Or 'Does rain affect the amount of sunshine in a country?'
I am a bit surprised about this piece on piracy published today by Digital Book World.
Michael D. Smith, professor of information technology and marketing at Carnegie Mellon University, speaking at the Digital Book World Conference + Expo said that 'piracy hurts digital content sales'. This is like saying that 'every day that rains reduces the amount of yearly sunshine in a country'. Even if only one copy of an ebook is pirated by someone who would have bought it under different circumstances it will clearly reduce the sales of ebooks (by one)!
While it's eminently clear that piracy hurts digital sales I would have framed the problem in a different way.
People who consume digital content fall broadly into 3 categories.
- Hard-core pirates: these guys won't pay for anything. Ever. Full stop. They think content should be free, they will go the extra mile to strip any DRM off and they will happily help pirated content proliferate as they think it's a human right to have access to content for free. These guys are not lost customers as they would have never spent even 1 cent on digital content. Thus, I think it's wrong to class the content consumed by these guys as 'lost revenue'.
- Circumstantial pirates: these are the people who pirate a movie/ebook/etc mostly because of 'external reasons'. These reasons are generally linked to either lack of availability or price. Classic examples are popular series going on air but not being available digitally, hardbacks not having an ebook counterpart at the time of publishing or the ebook version costing $25. This is the kind of piracy that hurts sales but it is mostly self-inflicted by content owners and publishers because of their own decisions around marketing, pricing, windowing, etc.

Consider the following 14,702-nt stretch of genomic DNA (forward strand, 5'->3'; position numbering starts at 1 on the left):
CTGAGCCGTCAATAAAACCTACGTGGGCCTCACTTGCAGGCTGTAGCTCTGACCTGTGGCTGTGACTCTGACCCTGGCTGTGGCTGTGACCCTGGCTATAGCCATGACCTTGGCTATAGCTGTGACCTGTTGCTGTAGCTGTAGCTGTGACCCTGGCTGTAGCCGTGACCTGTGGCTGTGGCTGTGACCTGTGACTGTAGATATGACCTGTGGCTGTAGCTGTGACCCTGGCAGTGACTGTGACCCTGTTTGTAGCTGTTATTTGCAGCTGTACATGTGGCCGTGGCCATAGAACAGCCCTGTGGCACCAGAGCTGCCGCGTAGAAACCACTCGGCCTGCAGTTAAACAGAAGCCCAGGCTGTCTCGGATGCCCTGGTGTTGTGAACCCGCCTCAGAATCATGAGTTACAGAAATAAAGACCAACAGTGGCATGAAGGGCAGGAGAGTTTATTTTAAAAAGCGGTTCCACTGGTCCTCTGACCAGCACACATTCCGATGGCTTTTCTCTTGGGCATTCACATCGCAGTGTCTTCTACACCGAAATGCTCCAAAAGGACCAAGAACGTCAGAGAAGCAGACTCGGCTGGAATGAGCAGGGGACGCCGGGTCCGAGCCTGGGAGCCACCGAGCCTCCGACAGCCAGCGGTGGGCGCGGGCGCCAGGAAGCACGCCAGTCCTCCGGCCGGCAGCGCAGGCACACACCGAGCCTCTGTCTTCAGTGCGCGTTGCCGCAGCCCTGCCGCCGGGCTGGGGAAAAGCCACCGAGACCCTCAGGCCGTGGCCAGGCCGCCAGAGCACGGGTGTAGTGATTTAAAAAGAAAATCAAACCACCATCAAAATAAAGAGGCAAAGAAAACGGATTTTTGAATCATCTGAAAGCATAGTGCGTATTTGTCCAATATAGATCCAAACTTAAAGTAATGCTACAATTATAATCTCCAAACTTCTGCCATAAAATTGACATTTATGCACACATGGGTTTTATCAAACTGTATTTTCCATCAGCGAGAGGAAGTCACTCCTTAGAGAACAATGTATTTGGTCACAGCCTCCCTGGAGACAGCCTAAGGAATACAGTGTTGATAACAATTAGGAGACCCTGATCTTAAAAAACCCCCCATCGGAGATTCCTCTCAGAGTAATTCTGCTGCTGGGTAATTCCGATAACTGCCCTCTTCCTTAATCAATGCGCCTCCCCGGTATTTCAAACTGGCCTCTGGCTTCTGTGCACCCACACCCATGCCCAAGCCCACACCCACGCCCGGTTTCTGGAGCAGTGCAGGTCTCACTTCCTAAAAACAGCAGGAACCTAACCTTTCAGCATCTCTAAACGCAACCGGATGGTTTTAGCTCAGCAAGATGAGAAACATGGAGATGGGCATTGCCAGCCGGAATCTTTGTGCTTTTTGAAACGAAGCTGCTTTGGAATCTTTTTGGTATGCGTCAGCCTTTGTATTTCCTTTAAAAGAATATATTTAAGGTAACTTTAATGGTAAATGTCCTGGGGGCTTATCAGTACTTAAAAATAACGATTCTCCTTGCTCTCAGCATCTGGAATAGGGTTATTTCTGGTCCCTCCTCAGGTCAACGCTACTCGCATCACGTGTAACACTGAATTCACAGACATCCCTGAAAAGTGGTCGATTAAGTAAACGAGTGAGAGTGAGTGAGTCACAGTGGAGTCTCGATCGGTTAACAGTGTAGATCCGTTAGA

- Honest folks: there are the guys who pay for their content and don't fall in the previous category because they don't even know how and where to go to get pirated content. These people are the ones that publishers and content owners should not worry about but guess what? These very customers are the ones plagued by DRM and other cumbersome, user-experience-destroying ideas which cost the industry money ($0.12 per ebook was the price for the DRM the last time I checked). DRM not only negatively affects the honest users but also helps incumbents like Amazon keeping customers in their silo using it as an excuse (for which they can happily blame the publishers). In the case of digital music, thankfully this is now history.
Any conversation about piracy should focus on pushing the content owners to be more flexible and open about the way they market their content. Removing DRM, making the content available in more formats and countries at the same time and sensible pricing will do more against piracy than anything else.